stages it has gone through. German and Austrians galore.
And isn't there an editor in the house who
has German??? Don't be caught too flat-footed.

So [1] do 
Kali before you do Moravian Night and Handke will add
some Wagnerians to his readership, maybe... because 
Moravian will provide those
 who have their knives out  in this country [aside reviewers who cannot
 read or have an actual experience of a text or report experiences if they actually have them
I knew we lived in another dark age, just didn't think it would be that dark]
 with ample meat to sink  those knives . Even I have my Bowie out for about three
serious instances there!

I encountered the phenomenon of ridiculous reviewers once before
in my life, my freshman year, during which I managed to devote
every course to Faulkner. And since I used to be idiotically optimistic...
I didn't think I might see the likes again.

If something like the "reader" becomes a working project,
Handke I expect will have some ideas of his own so will 
 his editors, Jochen Jung and Raimund Fellinger,
 anyhoo, it needs to be batted about a bit, although anything
along the lines of what's called "process" here in Seattle will
  delay it for another fifty years. After all,
the major theaters here are still longing to put on 
Mother Courage,
which premiered in Zurich in the early 1940s,
Seattle has been "rounded" by all of modernism, and in that
fashion basks in being "post modern."

Needed aside good introducers to the various sections - e.g.
John D'Agata for the section on how Handke writes his essays [?] -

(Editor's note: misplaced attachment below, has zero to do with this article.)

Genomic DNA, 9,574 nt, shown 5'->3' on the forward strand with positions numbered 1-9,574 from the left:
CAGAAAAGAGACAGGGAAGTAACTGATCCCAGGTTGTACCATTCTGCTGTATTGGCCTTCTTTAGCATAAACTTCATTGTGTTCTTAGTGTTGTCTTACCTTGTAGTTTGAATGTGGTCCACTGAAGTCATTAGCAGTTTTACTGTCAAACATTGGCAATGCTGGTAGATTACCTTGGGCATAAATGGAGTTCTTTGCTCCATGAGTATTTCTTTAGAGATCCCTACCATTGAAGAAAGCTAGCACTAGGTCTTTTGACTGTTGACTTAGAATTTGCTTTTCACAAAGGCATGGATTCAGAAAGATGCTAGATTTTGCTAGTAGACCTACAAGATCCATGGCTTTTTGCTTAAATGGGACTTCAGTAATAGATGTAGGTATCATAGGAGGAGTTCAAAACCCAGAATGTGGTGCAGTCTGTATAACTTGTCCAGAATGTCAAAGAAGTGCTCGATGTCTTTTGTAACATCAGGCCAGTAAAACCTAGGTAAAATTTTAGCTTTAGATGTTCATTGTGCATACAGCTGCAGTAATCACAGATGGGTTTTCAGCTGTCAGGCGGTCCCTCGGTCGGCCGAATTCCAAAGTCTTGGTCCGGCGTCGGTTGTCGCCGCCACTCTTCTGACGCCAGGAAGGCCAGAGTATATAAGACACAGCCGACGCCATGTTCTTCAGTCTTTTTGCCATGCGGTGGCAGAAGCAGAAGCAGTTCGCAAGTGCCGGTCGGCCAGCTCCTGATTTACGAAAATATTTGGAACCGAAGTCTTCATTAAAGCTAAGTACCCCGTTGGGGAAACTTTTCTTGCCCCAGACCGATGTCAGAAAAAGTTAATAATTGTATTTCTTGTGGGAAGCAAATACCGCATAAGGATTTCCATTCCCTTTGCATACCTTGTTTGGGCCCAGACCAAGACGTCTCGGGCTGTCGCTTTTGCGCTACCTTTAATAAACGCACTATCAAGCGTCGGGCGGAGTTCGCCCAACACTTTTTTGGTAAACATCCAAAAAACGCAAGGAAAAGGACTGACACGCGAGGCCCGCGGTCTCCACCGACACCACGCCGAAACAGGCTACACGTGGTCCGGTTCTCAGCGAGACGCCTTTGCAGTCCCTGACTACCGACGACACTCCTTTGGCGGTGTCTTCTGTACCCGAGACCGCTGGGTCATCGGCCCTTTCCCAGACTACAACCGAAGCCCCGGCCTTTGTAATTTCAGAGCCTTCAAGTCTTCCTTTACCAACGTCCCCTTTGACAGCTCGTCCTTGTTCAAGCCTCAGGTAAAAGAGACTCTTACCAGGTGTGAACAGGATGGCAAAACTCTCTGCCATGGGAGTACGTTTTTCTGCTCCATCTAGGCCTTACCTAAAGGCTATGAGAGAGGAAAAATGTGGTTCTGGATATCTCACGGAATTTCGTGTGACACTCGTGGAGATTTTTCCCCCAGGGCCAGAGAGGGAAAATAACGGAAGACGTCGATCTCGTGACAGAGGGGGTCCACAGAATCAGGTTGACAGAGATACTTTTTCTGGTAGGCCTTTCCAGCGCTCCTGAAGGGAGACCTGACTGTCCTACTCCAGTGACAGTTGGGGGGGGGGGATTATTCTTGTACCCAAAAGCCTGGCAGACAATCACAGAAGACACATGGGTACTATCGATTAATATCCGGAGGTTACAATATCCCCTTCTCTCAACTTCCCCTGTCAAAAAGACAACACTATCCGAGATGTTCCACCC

is someone sound  to do the general introduction. My first
choice would be William Gass, who provided the one and only peer review that
Handke received in all these years in this country [L.A. Times/ No-Man's Bay].
However, I gather that Mr. Gass is in no position to do that at age 85. Richard Gilman who
provided the first response to Handke's drama is no longer with us.
Via my letter to the NY Times on the occasion of the atrocity that
 Neil Gordon, head of the New School writing program, [oh look how the world
goes to the dogs!] committed on Del Gredos  I came into contact with James Wood at Harvard.
You would have to approach him. He would be my own first choice now.
 On the other hand, if he does a long piece in the New Yorker that might be at least as good.
David Bromwich I found out a few years ago was introduced to Handke's work through me!
I had no idea. I've followed his work for about 35 years.
Frank Kermode, also about 85, wrote the initial reception in the NYRB